As we move further from that great day of Jesus’ resurrection, we look at an interesting event involving Jesus and some of the disciples. We read in John 21: 1-14 that the disciples are back home near the Sea of Galilee where it all began for them and they’re bored. They know Jesus has been brought back to life, but He has this frustrating habit of turning up in their midst and then disappearing.
Peter is the one to say, “let’s do what we have done most of our lives. Let’s go fish.” (Not to be confused with the only card game Pam knows how to play). And so seven of them set out in their boat to catch a serious quantity of fish. There’s a livelihood to be made in fish.
We’re told that they fished all night and caught nothing. As the night wore on, I can just imagine the frustration in the boat. Perhaps you have sat in a boat awaiting the exhilaration of catching a big one only to have to come home and pretend that it was worth it, being out on the water, even though nothing happened. Telling everyone about the one that got away.
As the dawn breaks there’s a guy standing on the beach stating the obvious. “You haven’t caught anything have you?” I can hear Peter making comments under his breath. Then the stranger says, “try fishing from the right side of the boat.” “What’s with this guy, right side, left side, it’s all the same” But it isn’t, when they try pulling in the net there are too many to haul into the boat and then John says. “It’s Jesus!”
Then Peter put on his clothes, because he was naked, and swam to shore. I’m not making this up. That’s what the Biblical record says. Peter was naked. Were all seven of them naked? That’s not an image we necessarily have to keep in our minds.
Peter leaves his buddies to do all the work of hauling to shore this load of fish that number 153. When they all gather around the Lord, He has a fire going and asks for some fish to prepare breakfast for these friends of His who have labored all night.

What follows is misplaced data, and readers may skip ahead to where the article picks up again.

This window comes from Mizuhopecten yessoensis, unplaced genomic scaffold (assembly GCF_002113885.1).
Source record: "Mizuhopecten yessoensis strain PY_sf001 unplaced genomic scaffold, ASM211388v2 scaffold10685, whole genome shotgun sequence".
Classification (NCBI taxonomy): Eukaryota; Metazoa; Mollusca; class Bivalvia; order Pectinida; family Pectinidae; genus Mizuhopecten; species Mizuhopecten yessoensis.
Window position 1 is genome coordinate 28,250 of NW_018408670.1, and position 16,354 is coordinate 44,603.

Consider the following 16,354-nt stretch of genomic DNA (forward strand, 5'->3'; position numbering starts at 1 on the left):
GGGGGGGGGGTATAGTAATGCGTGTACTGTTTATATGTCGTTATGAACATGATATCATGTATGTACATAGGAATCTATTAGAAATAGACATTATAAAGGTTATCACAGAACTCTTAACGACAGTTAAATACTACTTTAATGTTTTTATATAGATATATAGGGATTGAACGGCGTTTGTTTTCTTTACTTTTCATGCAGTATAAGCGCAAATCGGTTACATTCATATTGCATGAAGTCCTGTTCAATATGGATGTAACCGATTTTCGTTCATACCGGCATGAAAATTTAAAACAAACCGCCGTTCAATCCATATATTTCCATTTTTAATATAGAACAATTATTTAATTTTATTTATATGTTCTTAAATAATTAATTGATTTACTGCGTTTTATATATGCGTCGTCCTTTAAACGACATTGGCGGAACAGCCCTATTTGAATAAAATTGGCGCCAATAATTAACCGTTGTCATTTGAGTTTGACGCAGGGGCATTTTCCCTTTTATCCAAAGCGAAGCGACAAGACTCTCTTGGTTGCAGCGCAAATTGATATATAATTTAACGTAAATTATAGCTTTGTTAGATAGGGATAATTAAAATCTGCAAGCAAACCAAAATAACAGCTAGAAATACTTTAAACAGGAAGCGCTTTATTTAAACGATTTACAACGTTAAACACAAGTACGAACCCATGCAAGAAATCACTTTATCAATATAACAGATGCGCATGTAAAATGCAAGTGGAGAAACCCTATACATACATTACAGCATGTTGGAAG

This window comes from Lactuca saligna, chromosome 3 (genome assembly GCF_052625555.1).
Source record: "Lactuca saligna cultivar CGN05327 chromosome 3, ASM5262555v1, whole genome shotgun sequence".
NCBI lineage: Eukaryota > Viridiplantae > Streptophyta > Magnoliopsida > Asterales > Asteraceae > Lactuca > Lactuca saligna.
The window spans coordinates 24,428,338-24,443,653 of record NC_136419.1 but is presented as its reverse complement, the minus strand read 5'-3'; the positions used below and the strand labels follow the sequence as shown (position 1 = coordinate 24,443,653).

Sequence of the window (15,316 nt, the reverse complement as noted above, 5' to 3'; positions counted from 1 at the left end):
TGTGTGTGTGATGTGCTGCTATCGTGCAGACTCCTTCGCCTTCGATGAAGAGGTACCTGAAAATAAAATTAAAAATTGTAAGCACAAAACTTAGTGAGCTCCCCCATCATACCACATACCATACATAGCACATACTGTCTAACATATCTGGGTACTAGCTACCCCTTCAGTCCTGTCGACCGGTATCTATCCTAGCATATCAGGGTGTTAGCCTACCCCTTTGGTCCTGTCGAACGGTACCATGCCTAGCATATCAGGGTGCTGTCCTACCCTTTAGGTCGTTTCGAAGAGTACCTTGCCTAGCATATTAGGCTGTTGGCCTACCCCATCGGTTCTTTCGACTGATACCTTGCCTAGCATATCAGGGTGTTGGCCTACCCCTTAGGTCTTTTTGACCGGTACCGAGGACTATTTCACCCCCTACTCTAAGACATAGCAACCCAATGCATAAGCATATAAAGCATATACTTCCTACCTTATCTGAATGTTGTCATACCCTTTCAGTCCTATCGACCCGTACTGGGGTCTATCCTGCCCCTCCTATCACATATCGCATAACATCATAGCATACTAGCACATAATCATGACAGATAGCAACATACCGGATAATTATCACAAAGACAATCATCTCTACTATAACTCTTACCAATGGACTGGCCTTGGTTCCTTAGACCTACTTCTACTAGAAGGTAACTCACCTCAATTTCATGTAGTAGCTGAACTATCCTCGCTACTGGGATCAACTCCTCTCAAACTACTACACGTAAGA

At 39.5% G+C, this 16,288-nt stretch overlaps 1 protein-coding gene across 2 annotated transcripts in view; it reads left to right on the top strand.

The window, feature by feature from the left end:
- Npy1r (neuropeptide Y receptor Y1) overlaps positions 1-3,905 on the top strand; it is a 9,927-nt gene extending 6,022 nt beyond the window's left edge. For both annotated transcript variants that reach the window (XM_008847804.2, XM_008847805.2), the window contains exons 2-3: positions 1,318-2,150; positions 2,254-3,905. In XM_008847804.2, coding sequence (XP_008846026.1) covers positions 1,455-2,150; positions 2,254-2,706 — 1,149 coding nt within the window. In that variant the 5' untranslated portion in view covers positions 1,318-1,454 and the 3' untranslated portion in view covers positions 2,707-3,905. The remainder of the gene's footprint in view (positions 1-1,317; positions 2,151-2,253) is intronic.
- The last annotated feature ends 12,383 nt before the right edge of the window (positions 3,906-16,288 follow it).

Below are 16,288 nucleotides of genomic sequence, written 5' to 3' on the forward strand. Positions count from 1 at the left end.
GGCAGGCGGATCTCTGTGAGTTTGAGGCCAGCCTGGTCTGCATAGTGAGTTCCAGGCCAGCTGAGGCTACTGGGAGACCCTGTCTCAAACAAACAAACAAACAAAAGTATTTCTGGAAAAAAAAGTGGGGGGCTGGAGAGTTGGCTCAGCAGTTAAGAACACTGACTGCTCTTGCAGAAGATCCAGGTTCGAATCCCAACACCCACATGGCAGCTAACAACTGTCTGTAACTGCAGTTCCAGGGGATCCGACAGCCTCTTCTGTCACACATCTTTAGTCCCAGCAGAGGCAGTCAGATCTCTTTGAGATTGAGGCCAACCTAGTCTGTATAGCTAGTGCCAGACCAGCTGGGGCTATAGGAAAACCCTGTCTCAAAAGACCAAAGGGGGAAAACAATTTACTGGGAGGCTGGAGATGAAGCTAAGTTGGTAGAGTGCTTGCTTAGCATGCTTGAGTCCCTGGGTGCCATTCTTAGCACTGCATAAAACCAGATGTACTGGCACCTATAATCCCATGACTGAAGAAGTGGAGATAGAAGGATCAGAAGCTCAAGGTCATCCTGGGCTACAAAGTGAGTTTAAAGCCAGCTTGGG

There are all sorts of theological discussions concerning the numerical count of 153 fish. Whatever we discuss, it’s all conjecture. But number of fish aside there are a couple lessons that we can gain from this story.
The first is to be attentive to what Jesus may be saying to us. It’s easy to write off as unimportant the words from a stranger on the shore about where we might find fish. Perhaps it’s easy at times to write off that voice we hear, telling us of a better way, as just a crazy thought that is easy to ignore. Perhaps those promptings are really the stranger on the shore, Jesus, giving us the guidance we need to help us get through a disappointing night of anxiety.
The other lesson comes from our understanding that God is the source of abundance for our world. When Jesus took the loaves and fish to feed 5000 and then 4000 there was an overabundance left after everyone had been fed.
At both of those events he took the bread, broke it, blessed it and gave it to the disciples for distribution. Here we read that he took the bread and then the fish and gave it to them.
Sounds very similar to His actions at the last supper. He took the bread, broke it, blessed it and gave it to his disciples. It’s like having confidence in the faithfulness of God to meet our needs out of the abundance of God’s grace and love.
Jesus told us to rely on our Heavenly Father for our most basic needs in this life. In that great concentration of Jesus’ teaching found in Matthew 5 through 7 He addressed the anxiety that can so easily overwhelm us, especially in this time of Covid-19. Jesus said to not be caught up in anxiety about the span of our lives, having the right clothes to wear or what’s for breakfast. All of our needs are in God’s care as are the birds of the air. True life is about coming to an understanding of the Father’s great concern for all of us and when we focus on this reality everything else will just fall into place.
Enjoy your next breakfast as a gift from Jesus and give thanks for the blessing that we enjoy out of His abundance.